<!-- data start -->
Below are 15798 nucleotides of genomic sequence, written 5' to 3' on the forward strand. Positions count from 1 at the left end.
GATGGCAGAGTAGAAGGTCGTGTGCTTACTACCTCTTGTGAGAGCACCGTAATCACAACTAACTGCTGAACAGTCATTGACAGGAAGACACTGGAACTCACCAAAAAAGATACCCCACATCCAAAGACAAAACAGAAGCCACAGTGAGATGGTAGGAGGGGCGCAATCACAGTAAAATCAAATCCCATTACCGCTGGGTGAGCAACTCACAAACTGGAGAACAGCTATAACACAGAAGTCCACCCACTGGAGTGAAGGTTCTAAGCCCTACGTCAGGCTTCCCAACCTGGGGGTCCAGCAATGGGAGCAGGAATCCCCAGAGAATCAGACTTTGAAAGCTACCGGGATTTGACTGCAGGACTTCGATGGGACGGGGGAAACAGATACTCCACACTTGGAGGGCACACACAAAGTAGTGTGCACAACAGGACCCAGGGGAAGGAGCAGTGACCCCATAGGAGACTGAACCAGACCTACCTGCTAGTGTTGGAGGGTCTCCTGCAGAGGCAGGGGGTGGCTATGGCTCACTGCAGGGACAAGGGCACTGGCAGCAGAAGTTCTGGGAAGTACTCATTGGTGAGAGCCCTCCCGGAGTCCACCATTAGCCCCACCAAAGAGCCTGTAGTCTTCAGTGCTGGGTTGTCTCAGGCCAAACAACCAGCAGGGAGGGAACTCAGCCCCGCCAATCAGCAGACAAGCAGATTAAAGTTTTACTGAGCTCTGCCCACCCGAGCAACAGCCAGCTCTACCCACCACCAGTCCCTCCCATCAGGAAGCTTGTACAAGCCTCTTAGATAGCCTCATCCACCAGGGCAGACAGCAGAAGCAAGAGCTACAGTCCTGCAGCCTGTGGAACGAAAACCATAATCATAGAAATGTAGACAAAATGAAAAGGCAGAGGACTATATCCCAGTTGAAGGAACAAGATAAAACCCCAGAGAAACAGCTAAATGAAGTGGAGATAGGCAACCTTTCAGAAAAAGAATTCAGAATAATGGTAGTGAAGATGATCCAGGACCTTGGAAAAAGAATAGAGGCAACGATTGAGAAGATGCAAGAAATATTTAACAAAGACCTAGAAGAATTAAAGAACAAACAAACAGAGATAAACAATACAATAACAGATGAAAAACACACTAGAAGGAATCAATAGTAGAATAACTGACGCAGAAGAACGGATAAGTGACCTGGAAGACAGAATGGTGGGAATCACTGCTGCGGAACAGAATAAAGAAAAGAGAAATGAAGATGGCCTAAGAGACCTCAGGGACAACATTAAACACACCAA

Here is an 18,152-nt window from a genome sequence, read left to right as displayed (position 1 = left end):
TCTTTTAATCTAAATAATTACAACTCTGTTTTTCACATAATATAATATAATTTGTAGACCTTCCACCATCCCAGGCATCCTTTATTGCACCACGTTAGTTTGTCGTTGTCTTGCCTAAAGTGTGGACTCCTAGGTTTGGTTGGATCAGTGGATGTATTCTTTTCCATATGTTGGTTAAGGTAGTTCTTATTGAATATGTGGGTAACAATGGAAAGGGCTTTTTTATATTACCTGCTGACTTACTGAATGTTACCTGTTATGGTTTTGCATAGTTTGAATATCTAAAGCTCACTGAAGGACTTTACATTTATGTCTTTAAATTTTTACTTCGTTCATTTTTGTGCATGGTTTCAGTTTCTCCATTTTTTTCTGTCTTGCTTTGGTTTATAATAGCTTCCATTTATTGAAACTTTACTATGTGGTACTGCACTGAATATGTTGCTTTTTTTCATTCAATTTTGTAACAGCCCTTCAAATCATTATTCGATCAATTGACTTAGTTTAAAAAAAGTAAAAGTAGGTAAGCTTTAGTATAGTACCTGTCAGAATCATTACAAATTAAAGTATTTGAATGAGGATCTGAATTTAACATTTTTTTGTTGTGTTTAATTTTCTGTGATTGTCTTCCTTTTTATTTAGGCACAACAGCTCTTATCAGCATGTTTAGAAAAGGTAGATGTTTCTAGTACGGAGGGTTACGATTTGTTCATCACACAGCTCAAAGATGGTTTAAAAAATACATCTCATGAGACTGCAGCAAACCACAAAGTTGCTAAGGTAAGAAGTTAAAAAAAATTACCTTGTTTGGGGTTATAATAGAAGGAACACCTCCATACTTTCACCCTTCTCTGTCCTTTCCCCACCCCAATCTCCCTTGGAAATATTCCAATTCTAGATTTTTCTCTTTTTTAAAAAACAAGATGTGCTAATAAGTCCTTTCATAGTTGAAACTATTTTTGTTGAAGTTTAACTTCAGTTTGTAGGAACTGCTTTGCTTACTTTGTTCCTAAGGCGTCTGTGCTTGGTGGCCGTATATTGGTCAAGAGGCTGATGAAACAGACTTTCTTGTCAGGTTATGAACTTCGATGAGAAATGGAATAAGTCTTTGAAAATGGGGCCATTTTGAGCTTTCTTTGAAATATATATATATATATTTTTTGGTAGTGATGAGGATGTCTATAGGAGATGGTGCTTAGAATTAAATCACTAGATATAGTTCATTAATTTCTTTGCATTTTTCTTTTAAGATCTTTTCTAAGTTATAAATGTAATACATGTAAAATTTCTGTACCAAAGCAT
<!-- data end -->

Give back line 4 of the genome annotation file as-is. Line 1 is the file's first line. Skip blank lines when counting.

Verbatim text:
TCTTTTAATCTAAATAATTACAACTCTGTTTTTCACATAATATAATATAATTTGTAGACCTTCCACCATCCCAGGCATCCTTTATTGCACCACGTTAGTTTGTCGTTGTCTTGCCTAAAGTGTGGACTCCTAGGTTTGGTTGGATCAGTGGATGTATTCTTTTCCATATGTTGGTTAAGGTAGTTCTTATTGAATATGTGGGTAACAATGGAAAGGGCTTTTTTATATTACCTGCTGACTTACTGAATGTTACCTGTTATGGTTTTGCATAGTTTGAATATCTAAAGCTCACTGAAGGACTTTACATTTATGTCTTTAAATTTTTACTTCGTTCATTTTTGTGCATGGTTTCAGTTTCTCCATTTTTTTCTGTCTTGCTTTGGTTTATAATAGCTTCCATTTATTGAAACTTTACTATGTGGTACTGCACTGAATATGTTGCTTTTTTTCATTCAATTTTGTAACAGCCCTTCAAATCATTATTCGATCAATTGACTTAGTTTAAAAAAAGTAAAAGTAGGTAAGCTTTAGTATAGTACCTGTCAGAATCATTACAAATTAAAGTATTTGAATGAGGATCTGAATTTAACATTTTTTTGTTGTGTTTAATTTTCTGTGATTGTCTTCCTTTTTATTTAGGCACAACAGCTCTTATCAGCATGTTTAGAAAAGGTAGATGTTTCTAGTACGGAGGGTTACGATTTGTTCATCACACAGCTCAAAGATGGTTTAAAAAATACATCTCATGAGACTGCAGCAAACCACAAAGTTGCTAAGGTAAGAAGTTAAAAAAAATTACCTTGTTTGGGGTTATAATAGAAGGAACACCTCCATACTTTCACCCTTCTCTGTCCTTTCCCCACCCCAATCTCCCTTGGAAATATTCCAATTCTAGATTTTTCTCTTTTTTAAAAAACAAGATGTGCTAATAAGTCCTTTCATAGTTGAAACTATTTTTGTTGAAGTTTAACTTCAGTTTGTAGGAACTGCTTTGCTTACTTTGTTCCTAAGGCGTCTGTGCTTGGTGGCCGTATATTGGTCAAGAGGCTGATGAAACAGACTTTCTTGTCAGGTTATGAACTTCGATGAGAAATGGAATAAGTCTTTGAAAATGGGGCCATTTTGAGCTTTCTTTGAAATATATATATATATATTTTTTGGTAGTGATGAGGATGTCTATAGGAGATGGTGCTTAGAATTAAATCACTAGATATAGTTCATTAATTTCTTTGCATTTTTCTTTTAAGATCTTTTCTAAGTTATAAATGTAATACATGTAAAATTTCTGTACCAAAGCAT